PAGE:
This is a dangerous situation, says Sunil Gulati, Director, Census Operations, Haryana and Chandigarh. He quotes a 1997 study which shows that women’s future decisions to accept contraception are linked to the number of living sons among her surviving children.

Drive against foeticide

It was to target these negative attitudes towards the girl child in Haryana that the National Institute of Public Cooperation and Child Development (NIPCCD), New Delhi, recently launched its campaign against female foeticide from Kurukshetra. Sulochana Vasudevan, joint director with the NIPCCD, says, "The fertility rate decline appears to be affecting the girls more. Also, the assumption that the sex ratio will improve with improved literacy appears fallacious. In Haryana, for instance, Panchkula has a very poor sex ratio but is on the top in terms of literacy."

But the Centre realises this is easier said than done. Waking up to the stark links between poverty and female foeticide, the WCD Ministry has decided to offer cash and insurance incentives to poor families, which view girls as ‘perpetual debts’. The scheme is likely to benefit, if the findings of a 1983 study by Dyson and Moore are anything to go by. This study links strong preferences for sons in India to relatively low social status and limited autonomy of women.

Few convictions

With these findings as the base, Sunil Gulati recently examined the economic aspects of sex ratio and found that there was a positive correlation between amenities affecting the status of women and sex ratio. "Amenities data for 46 districts in North India and 593 districts of India was subjected to co-relational and regression analysis. We found that villages with lack of amenities like rooms, drainage, bathrooms, telephone, proper cooking fuel, clean drinking water source, bank account, etc, had very poor sex ratio. Seventyeight per cent stoves in Haryana’s rural households haven’t been cleaned in ages," says Gulati, stressing the need for government policies that enhance the status of women. "That coupled with strict implementation of the PCPNDT (Preconception and Prenatal Diagnostic Techniques) Act, 1994, can help," he says.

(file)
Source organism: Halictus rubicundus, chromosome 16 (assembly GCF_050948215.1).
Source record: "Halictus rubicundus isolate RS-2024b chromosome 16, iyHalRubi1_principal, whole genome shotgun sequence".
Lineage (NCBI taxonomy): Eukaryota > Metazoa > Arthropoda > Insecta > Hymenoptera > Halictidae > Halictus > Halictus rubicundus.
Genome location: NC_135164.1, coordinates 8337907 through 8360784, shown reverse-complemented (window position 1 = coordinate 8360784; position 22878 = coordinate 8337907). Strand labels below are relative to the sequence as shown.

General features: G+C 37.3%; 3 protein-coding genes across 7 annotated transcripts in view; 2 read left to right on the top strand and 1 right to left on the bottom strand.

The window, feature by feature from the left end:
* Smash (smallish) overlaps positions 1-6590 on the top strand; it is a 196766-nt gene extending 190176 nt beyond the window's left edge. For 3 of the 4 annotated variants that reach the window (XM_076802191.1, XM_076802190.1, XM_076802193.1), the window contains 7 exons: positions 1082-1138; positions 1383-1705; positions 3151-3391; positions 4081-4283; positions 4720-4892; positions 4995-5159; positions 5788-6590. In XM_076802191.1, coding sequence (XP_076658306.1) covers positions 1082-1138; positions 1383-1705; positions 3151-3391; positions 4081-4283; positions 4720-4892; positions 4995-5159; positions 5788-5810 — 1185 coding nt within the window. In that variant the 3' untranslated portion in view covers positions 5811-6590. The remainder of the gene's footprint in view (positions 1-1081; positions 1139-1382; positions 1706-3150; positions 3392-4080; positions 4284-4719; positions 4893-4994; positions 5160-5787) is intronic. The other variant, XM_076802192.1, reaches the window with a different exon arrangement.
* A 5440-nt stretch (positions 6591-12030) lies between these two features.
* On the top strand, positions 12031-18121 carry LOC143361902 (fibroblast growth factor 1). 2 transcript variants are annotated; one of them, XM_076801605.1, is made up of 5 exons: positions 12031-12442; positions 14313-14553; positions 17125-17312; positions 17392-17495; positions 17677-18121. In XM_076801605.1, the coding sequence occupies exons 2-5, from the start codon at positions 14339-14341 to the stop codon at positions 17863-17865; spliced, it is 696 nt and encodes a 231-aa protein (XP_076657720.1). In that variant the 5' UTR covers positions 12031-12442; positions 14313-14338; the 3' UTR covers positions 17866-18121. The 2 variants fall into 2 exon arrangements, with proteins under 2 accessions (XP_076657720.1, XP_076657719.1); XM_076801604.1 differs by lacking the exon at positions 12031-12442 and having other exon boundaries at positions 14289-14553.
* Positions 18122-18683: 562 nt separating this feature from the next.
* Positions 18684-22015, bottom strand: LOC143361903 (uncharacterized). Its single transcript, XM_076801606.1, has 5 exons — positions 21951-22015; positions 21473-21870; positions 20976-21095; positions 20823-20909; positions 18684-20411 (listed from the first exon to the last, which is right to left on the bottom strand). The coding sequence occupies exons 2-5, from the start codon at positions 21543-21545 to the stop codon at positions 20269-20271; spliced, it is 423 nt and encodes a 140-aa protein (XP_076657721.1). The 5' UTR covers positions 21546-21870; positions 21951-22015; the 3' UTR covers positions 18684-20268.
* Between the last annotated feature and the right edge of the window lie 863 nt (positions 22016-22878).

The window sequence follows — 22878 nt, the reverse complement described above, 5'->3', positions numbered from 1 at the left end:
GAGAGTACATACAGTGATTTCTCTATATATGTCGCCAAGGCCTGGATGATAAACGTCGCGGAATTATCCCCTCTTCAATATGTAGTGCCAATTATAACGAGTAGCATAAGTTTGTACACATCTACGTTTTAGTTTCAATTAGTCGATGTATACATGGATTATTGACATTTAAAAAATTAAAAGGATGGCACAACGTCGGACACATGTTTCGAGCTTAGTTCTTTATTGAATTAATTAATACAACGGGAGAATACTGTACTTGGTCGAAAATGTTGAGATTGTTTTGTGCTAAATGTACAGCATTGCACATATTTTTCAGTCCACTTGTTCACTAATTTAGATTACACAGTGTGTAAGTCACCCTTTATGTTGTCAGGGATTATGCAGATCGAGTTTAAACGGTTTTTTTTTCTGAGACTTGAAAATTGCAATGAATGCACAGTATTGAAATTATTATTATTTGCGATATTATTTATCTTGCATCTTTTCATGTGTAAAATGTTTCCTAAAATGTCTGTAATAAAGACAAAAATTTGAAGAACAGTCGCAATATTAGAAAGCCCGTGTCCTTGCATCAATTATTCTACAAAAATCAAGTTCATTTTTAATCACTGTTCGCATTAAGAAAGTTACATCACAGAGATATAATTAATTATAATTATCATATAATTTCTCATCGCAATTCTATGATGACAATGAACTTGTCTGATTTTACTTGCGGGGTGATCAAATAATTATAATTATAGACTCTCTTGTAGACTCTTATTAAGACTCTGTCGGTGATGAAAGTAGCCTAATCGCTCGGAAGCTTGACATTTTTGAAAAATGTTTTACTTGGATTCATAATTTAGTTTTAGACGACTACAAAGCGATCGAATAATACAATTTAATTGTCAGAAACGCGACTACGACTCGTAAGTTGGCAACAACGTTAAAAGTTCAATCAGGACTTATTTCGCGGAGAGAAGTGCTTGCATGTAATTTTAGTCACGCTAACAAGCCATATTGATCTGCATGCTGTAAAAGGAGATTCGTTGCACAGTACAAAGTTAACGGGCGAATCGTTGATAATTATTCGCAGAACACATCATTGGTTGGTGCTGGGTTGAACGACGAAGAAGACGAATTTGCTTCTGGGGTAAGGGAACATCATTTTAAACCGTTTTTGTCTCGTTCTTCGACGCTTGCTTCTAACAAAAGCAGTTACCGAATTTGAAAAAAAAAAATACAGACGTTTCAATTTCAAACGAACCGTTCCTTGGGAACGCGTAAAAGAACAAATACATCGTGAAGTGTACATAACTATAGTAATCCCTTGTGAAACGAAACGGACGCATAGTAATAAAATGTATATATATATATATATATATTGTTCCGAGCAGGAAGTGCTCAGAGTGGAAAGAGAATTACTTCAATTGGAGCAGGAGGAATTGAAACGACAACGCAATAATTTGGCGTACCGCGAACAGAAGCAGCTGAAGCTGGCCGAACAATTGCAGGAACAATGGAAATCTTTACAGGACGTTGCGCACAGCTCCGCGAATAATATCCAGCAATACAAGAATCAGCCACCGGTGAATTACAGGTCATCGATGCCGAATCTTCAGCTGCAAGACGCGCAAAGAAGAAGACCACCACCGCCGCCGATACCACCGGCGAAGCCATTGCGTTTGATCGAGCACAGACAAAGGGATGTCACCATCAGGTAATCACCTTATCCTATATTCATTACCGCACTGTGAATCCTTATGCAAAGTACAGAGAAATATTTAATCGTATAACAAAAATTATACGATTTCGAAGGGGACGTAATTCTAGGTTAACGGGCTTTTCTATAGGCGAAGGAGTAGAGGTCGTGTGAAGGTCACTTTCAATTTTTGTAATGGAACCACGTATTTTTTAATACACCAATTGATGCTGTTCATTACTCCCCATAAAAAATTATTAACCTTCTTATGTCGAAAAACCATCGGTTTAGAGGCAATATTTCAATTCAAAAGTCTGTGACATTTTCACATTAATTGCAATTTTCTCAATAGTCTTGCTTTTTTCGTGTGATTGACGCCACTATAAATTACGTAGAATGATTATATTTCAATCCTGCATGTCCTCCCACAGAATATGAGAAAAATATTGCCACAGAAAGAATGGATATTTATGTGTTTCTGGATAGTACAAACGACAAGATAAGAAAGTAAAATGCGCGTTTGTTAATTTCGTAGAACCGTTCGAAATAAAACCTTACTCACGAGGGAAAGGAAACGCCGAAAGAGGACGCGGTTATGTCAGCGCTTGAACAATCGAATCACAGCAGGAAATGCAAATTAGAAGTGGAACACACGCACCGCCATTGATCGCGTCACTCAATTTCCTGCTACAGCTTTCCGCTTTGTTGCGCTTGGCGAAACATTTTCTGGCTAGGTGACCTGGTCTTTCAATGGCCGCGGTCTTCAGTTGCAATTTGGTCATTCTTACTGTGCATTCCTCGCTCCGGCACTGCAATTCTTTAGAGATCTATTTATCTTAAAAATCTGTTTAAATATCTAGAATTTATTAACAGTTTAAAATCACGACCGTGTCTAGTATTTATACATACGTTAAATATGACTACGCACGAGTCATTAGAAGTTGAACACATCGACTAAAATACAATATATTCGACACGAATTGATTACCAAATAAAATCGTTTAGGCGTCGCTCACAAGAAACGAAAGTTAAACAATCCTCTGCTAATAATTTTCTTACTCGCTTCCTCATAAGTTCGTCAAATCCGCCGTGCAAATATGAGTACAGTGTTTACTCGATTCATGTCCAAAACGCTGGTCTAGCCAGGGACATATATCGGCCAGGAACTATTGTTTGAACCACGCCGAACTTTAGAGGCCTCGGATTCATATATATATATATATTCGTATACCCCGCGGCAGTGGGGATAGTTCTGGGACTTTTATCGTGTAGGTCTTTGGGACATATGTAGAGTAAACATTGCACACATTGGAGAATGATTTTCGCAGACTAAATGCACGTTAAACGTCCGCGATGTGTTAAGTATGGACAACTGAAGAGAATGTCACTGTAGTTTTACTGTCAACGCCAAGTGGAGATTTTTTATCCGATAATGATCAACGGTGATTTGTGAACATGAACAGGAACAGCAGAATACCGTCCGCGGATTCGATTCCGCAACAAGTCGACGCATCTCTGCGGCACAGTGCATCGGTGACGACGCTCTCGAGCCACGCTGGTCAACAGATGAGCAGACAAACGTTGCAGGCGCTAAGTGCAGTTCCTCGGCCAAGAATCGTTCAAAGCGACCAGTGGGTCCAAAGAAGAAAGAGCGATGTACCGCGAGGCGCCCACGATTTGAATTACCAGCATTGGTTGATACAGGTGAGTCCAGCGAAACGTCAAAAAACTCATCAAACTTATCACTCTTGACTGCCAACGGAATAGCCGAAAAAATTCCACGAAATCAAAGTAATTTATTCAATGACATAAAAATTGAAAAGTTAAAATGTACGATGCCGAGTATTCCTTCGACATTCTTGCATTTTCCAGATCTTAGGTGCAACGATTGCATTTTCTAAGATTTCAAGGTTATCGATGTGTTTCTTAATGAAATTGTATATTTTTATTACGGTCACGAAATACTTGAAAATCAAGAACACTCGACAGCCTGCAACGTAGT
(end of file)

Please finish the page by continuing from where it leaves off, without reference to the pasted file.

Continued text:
If only the Act could be implemented in the right spirit. So far, only 430 prosecutions have happened under the Act in India, says Dr I.D. Kaur, in charge of the PNDT, Ministry of Health. Of these, 97 prosecutions have taken place in Punjab and 35 in Haryana. Up to December last year, only 33,180 bodies were registered under the Act; of these 64 per cent were ultrasound clinics and imaging centres — the trouble-makers which continue to conduct sex-determination tests on the sly.

Recently, the Nayagarh police in Orissa recovered 30 foetuses, stunning the nation into silence yet again. The NCPCR immediately sent its team to raid ultrasound clinics in the area. Sandhya Bajaj, member NCPCR, who headed the committee, says, "We found that doctors in the area had even been aborting male foetuses in their greed for money." In an unprecedented move, the WCD Ministry got the licences of 10 erring Orissa doctors cancelled. But such implementation is rare. In Punjab and Haryana, only eight and four convictions, respectively, under the Act have happened so far.

Statistics say one-third of the 12 million girls born every year in India die in their first year; 25 per cent don’t survive beyond 15 years. These figures are also mirrored in the recent brutal attacks on girl children. The spine-chilling news of members of Lambada tribal community in Ranga Reddy district (Andhra Pradesh) starving 11 newborn girls to death is still fresh in public memory. The girls were wrapped up in cloth pieces and left to die. Most of these were the third or fourth daughters of their
parents, who couldn’t afford to pay dowry.